Lucy is sixteen in 1969 when she decides to run away with an older man, one of her teachers, to live in an off-the-grid tiny home in rural Pennsylvania. As Lucy’s older sister, Charlotte, and their guardian, Iris, come to terms with Lucy’s disappearance (although they have no idea where she went or why), the three of them must learn to forge ahead in their new lives independently, while never losing hope that Lucy will reunite with the other two again in the future.

I thought this book was so phenomenal, it truly blew me away. Lucy’s decision to leave her family and home for the “security” of this older man had far-reaching consequences, not just for her own life, but for all the people who knew and loved her as well. The way Leavitt crafted this story, while it’s not intended to be a page-turner by any means, kept me on the edge of my seat, frantically wishing and hoping that things would turn out okay for Lucy, Charlotte, and Iris. Leavitt perfectly captured the unique balance of crushing loneliness and feeling like you’re on top of the world and can do absolutely anything that is so unique to certain teenage girls – Lucy struck this balance in such a way that she was the perfect target for her teacher to take advantage of, and he certainly did. Leavitt gave the reader the opportunity to get to know all of the major players, not just Lucy, giving an even more complete picture of what forces propelled Lucy throughout her life to make this seemingly insane choice. Also the writing – SOOOO good. I loved this book so much.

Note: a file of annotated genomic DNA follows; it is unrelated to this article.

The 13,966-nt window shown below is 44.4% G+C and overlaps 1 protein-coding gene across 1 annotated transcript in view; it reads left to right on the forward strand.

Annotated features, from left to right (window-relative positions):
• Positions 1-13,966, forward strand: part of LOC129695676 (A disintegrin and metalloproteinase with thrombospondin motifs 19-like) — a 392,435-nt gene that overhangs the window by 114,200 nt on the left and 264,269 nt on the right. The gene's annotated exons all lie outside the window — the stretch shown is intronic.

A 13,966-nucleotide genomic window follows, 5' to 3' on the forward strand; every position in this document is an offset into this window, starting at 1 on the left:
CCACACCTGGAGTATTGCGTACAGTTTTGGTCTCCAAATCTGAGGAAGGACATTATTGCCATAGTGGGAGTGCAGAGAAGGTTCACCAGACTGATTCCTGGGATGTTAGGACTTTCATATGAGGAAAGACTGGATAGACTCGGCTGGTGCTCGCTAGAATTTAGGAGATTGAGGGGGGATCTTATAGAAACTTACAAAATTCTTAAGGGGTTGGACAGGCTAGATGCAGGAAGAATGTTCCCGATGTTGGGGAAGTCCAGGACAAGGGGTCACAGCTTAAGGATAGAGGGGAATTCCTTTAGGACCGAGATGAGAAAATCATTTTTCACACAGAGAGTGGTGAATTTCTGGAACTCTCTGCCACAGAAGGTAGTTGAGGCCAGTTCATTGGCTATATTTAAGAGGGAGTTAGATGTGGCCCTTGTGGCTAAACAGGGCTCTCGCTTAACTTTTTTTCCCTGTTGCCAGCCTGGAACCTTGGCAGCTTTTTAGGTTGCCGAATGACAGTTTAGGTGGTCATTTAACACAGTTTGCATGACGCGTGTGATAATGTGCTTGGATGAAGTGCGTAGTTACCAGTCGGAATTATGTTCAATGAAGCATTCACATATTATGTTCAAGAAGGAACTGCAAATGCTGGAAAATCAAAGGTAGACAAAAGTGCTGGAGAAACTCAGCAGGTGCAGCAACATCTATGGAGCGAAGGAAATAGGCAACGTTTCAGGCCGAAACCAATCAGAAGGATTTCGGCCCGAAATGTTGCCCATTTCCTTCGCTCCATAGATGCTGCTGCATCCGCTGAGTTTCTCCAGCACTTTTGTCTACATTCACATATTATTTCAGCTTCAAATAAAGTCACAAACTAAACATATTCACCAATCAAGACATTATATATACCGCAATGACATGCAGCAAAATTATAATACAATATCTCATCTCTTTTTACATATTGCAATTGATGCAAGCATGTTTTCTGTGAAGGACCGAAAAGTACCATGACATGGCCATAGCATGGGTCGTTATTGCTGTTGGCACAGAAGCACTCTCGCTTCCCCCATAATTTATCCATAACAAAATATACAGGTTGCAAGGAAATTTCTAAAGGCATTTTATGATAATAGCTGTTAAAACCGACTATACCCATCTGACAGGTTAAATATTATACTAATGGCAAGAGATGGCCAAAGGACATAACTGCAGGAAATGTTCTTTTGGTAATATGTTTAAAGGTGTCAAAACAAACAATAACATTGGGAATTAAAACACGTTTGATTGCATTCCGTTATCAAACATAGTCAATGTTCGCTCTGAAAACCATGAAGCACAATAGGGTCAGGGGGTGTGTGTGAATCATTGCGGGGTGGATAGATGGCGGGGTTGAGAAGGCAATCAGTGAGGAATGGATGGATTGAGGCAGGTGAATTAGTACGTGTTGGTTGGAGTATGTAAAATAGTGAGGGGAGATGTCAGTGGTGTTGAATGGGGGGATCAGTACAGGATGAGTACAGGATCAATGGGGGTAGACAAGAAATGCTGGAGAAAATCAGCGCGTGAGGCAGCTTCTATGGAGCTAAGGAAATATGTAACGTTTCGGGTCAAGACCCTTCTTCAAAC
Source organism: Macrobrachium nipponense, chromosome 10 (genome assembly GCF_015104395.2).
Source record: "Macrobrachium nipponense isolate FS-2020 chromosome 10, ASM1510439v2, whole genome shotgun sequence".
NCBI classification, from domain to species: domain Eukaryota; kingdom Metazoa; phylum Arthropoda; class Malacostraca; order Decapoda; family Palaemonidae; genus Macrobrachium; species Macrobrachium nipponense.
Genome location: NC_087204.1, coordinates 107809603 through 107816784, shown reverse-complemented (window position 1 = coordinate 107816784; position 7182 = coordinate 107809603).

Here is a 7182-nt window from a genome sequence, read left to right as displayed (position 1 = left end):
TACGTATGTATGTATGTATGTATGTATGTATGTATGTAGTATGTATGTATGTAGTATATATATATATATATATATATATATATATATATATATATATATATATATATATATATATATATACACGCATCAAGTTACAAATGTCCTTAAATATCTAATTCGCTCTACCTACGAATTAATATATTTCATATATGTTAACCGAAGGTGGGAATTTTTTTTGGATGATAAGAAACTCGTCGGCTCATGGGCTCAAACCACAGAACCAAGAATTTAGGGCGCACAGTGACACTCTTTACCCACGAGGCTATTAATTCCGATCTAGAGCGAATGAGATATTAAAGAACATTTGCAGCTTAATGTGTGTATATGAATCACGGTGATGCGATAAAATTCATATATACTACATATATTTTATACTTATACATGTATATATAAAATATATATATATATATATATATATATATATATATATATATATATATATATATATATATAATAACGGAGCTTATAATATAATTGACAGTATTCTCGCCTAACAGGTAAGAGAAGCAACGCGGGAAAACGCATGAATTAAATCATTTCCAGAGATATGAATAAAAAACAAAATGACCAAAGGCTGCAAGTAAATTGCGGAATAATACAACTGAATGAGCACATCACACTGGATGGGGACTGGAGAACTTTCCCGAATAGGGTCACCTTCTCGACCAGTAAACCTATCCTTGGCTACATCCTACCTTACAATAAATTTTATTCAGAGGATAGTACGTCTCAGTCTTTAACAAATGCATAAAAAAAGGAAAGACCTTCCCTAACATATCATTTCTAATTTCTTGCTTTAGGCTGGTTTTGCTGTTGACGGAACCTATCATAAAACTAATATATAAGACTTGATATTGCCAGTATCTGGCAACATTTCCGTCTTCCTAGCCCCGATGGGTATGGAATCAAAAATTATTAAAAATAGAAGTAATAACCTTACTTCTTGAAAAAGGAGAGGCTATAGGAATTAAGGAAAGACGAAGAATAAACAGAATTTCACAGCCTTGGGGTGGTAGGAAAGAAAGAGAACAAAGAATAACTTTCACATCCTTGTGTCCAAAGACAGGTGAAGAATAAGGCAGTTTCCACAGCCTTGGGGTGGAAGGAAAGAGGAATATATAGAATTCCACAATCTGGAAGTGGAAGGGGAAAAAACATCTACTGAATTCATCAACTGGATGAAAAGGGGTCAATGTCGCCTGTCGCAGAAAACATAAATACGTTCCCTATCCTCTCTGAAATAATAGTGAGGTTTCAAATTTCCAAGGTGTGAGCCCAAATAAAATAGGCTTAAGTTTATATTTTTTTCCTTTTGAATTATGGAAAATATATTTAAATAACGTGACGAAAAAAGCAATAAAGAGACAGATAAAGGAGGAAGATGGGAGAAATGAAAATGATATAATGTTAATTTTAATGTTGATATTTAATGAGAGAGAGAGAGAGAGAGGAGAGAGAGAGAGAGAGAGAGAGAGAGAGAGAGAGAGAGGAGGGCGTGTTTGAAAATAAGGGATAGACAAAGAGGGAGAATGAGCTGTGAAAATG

Before the Fall by Noah Hawley

Before the FallBefore the Fall by Noah Hawley
Published by Grand Central Publishing
Review copy provided by SheReads